Obama frequently utilizes one of the oldest tricks in politics, saying that he “supports” a given policy or position, and then doing nothing to advance it. David Sirota argued that this was the case with “cramdown” (allowing bankruptcy judges to modify home loans to prevent foreclosure, which subsequently failed in the Senate), and increasingly seems the case with the Employee Free Choice Act. He campaigned on EFCA to get union support, but his financial backers and many of his advisers are completely opposed to it, and he doesn’t seem willing to expend any “political capital” to see it through. “The motive for the two-step is obvious,” Sirota said. “Obama aims to get public credit for populist positions, while wink-and-nodding his way to moneyed-interest appeasement”.

So I reiterate: is there anything Obama is strongly committed to aside from the path of least resistance? It would be nice to know that he sees the LGBT community as something other than a source of votes and money; for a self-described “fierce advocate” for gay rights, he seems awfully willing to throw gays under the bus.

Posted in Politics | Tagged: , | 2 Comments »

Check out my Twitter page

Posted by Kevin on May 7, 2009

[Update 5/12/09: The widget’s working now, so you can check out my feed on the left sidebar if you want.]

Well, I finally gave in and made a Twitter account, despite my intense hatred of Twitter. I have a specific purpose in mind for it, though, so that might make my decision slightly better. (It didn’t stop my wife from giving me a confused look when I told her, though.)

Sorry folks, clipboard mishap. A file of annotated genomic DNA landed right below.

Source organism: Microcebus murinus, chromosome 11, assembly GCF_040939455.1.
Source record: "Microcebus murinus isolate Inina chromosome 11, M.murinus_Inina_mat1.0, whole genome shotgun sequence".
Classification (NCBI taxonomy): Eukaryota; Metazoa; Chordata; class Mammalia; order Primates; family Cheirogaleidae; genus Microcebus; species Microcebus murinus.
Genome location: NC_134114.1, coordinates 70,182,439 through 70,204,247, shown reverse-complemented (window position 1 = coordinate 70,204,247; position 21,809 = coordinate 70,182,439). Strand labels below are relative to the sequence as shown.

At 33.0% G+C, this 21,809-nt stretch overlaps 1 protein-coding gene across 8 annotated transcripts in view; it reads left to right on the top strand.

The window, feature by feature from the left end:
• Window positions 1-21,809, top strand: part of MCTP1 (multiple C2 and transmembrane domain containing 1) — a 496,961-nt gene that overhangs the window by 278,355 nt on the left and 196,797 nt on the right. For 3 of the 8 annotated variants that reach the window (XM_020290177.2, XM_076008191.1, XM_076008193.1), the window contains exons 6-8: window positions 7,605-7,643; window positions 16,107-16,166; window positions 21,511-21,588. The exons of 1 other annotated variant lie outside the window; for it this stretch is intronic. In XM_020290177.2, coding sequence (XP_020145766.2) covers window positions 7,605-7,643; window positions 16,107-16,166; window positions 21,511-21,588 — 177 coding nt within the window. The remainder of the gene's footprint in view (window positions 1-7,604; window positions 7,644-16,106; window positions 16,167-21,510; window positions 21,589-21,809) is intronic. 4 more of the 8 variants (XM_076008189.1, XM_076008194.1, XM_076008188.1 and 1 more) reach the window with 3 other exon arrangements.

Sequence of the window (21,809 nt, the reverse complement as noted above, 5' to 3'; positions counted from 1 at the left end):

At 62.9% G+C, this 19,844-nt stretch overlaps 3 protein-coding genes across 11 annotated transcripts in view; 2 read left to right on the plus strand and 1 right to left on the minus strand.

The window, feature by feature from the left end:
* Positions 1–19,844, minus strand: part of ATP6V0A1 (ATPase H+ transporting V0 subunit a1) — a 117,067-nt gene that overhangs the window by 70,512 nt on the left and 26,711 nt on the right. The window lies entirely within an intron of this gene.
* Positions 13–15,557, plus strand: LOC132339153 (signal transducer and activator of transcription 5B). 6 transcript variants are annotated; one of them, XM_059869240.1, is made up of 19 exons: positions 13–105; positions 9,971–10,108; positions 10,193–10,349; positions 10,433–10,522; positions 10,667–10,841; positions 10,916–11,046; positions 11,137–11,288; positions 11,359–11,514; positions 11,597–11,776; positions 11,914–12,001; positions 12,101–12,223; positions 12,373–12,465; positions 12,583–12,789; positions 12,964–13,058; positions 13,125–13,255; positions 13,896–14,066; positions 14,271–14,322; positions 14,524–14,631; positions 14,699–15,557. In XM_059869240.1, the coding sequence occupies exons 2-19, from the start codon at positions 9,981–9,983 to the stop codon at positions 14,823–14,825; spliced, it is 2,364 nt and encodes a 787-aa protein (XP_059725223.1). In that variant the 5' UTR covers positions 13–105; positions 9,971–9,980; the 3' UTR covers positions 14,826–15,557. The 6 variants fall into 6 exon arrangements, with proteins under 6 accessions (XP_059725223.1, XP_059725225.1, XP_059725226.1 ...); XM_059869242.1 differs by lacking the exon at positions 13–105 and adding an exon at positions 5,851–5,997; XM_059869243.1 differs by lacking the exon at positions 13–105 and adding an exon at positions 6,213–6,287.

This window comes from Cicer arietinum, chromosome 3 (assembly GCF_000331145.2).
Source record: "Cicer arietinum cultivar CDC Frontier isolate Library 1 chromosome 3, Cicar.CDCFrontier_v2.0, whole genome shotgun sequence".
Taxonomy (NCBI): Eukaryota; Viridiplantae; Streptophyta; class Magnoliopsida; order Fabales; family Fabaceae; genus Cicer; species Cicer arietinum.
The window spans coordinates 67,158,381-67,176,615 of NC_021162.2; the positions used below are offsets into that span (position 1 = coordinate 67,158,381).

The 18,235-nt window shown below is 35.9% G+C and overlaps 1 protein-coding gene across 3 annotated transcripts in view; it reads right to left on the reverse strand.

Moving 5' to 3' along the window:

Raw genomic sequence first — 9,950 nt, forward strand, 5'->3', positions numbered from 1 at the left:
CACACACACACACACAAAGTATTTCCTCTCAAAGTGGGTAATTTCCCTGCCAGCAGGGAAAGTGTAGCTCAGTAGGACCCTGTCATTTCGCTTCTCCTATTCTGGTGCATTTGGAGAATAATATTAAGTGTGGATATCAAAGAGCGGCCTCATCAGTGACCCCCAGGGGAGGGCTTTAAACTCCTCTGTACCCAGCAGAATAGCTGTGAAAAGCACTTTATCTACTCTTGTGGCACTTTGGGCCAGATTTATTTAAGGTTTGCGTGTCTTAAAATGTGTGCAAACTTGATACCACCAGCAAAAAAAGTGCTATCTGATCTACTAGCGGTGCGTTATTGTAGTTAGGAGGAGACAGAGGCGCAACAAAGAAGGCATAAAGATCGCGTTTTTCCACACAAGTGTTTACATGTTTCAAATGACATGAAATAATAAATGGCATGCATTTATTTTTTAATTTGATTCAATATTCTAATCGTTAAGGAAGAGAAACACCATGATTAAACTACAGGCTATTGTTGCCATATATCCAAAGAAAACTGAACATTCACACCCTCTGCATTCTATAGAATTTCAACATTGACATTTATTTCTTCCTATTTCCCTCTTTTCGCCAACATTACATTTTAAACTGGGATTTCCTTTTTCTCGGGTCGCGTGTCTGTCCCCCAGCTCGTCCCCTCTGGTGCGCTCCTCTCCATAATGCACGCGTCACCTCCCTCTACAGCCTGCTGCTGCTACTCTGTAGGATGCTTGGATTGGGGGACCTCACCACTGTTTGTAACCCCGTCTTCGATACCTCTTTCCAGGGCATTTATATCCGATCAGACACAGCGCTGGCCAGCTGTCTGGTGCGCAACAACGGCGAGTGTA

I’m planning to keep the content focused on politics/religion/whatever else you might find here. I’ll probably use it to share links, which I’d been looking for a way to do.

There’s a widget in WordPress which is supposed to add my Twitter feed to my blog, but I can’t get it to work yet. In any case, you can check it out here.

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On moderate believers in hardline churches

Posted by Kevin on May 4, 2009


[from atheistcartoons.com]

AlterNet recently had an interesting article by Tana Ganeva on new statistics about the attitudes of American Catholics: Most American Catholics Far More Liberal Than Church Leadership. From the article:

“The Catholic Church leadership continues to render itself more and more irrelevant with out-of-date and loudly proclaimed stances on abortion, reproductive rights, gay rights, AIDS policy, stem cell research… [but a new Gallup poll] shows that the views of practicing Catholics on a range of social issues are more or less in line with American non-Catholics.”

It’s of course heartening to see that so many Catholics reject church doctrine. But that to me raises the question as to why they still publicly identify with the church when they reject so many of its stances. I’m not surprised that they’re not embracing atheism, but I don’t get why they don’t at least switch to a more tolerant denomination, or even split off and form their own parallel church.

This brings be to the conclusion Ganeva draws from the data, with which I highly disagree: